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MirrorMask (children's edition)
Neil Gaiman
The Unreal and the Real: Selected Stories, Volume One: Where on Earth
Ursula K. Le Guin
Betsy and Tacy Go Downtown
Maud Hart Lovelace
The Picture of Dorian Gray
Oscar Wilde, Camille Cauti
Riders of the Purple Sage
Zane Grey
Vampires, Zombies, & Wanton Souls
Marge Simon
Howl's Moving Castle - Diana Wynne Jones Such a weird and amazing read! Diana Wynne Jones takes standard fairy tale and fantasy elements--a girl coming of age, wizards, witches, shapeshifters, a scarecrow, demons, a questionable stepmother, castles, princes and kings--and does something utterly unique with them. I've never read anything like Howl's Moving Castle. What to say of a story where everything's exponentially stranger than initially thought? I loved it.

Sophie's such a cool character. Unlike a typical fairy tale, she doesn't need a knight in shining armor to rescue her from danger or an ennui-filled existence. Sophie's tenacious in going after a better life. And what a fantastic grump she is as an old woman! Her courage and no-nonsense approach stand in stark contrast to Howl's careless-but-fearful way of being. There'll be nothing easy about Sophie and Howl's happily ever after. They anticipate an "eventful",'"hair-raising" and exploitive life together.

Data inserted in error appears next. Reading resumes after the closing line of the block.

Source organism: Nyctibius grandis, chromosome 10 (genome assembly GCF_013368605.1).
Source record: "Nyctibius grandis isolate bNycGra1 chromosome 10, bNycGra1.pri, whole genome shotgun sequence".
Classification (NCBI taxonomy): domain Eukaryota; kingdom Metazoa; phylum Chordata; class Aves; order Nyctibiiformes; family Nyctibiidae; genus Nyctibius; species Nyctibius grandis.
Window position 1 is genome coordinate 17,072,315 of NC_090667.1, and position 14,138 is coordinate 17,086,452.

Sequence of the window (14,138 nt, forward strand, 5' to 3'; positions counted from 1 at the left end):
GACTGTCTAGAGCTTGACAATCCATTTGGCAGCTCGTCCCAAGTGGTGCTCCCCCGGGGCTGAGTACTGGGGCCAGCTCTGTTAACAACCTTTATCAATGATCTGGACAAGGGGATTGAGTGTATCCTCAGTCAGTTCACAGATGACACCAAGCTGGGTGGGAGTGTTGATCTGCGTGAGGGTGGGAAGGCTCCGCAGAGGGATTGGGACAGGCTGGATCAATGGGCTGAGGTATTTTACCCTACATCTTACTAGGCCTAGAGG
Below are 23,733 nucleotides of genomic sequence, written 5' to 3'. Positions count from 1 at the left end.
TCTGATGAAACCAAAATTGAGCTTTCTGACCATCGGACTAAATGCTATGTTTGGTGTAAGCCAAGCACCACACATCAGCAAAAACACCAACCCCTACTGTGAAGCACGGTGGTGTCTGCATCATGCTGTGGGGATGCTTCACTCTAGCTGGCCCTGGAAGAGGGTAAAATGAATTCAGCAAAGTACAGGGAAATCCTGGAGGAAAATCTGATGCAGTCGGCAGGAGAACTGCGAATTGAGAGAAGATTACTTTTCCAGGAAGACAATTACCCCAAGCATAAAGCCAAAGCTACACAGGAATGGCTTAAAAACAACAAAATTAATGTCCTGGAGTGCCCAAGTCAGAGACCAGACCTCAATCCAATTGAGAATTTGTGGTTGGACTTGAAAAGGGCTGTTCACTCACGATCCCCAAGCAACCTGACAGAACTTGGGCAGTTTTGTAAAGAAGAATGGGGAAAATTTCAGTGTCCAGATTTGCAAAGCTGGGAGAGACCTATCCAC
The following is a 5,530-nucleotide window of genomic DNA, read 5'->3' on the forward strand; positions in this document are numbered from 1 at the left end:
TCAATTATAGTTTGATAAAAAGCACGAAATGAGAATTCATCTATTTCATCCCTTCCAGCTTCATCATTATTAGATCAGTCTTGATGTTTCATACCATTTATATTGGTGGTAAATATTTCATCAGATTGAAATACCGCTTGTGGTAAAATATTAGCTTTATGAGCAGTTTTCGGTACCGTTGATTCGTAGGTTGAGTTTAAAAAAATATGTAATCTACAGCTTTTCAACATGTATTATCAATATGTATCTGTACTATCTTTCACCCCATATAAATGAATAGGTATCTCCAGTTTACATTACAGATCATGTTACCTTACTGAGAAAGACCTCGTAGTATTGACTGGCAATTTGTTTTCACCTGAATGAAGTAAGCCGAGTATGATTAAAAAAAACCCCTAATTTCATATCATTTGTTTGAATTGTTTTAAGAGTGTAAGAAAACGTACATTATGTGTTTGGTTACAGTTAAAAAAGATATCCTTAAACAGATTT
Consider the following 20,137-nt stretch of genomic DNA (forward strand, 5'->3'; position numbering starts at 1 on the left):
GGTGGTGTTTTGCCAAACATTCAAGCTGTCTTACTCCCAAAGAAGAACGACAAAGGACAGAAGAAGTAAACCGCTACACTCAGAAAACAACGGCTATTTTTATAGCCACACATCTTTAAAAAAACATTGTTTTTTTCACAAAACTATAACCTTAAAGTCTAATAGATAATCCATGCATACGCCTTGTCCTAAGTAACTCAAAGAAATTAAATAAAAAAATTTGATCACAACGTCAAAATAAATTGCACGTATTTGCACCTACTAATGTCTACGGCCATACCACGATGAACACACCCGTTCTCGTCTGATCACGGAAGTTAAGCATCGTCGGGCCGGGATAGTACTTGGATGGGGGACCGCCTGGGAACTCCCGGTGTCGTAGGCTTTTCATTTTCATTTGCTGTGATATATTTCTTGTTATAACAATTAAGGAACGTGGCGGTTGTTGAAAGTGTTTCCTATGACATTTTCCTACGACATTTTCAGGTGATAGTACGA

My one criticism of Howl's Moving Castle is the fever-pitched ending. A host of people and storylines come crashing together in the end. So much happens in the final 10 pages! I could have used a little gentler winding down to affairs. But maybe a hectic ending is just what a hair-raising ever after demands. Whatever the case, my criticism of the ending doesn't rise to the level of docking a star from my rating. Five stars all the way for this one.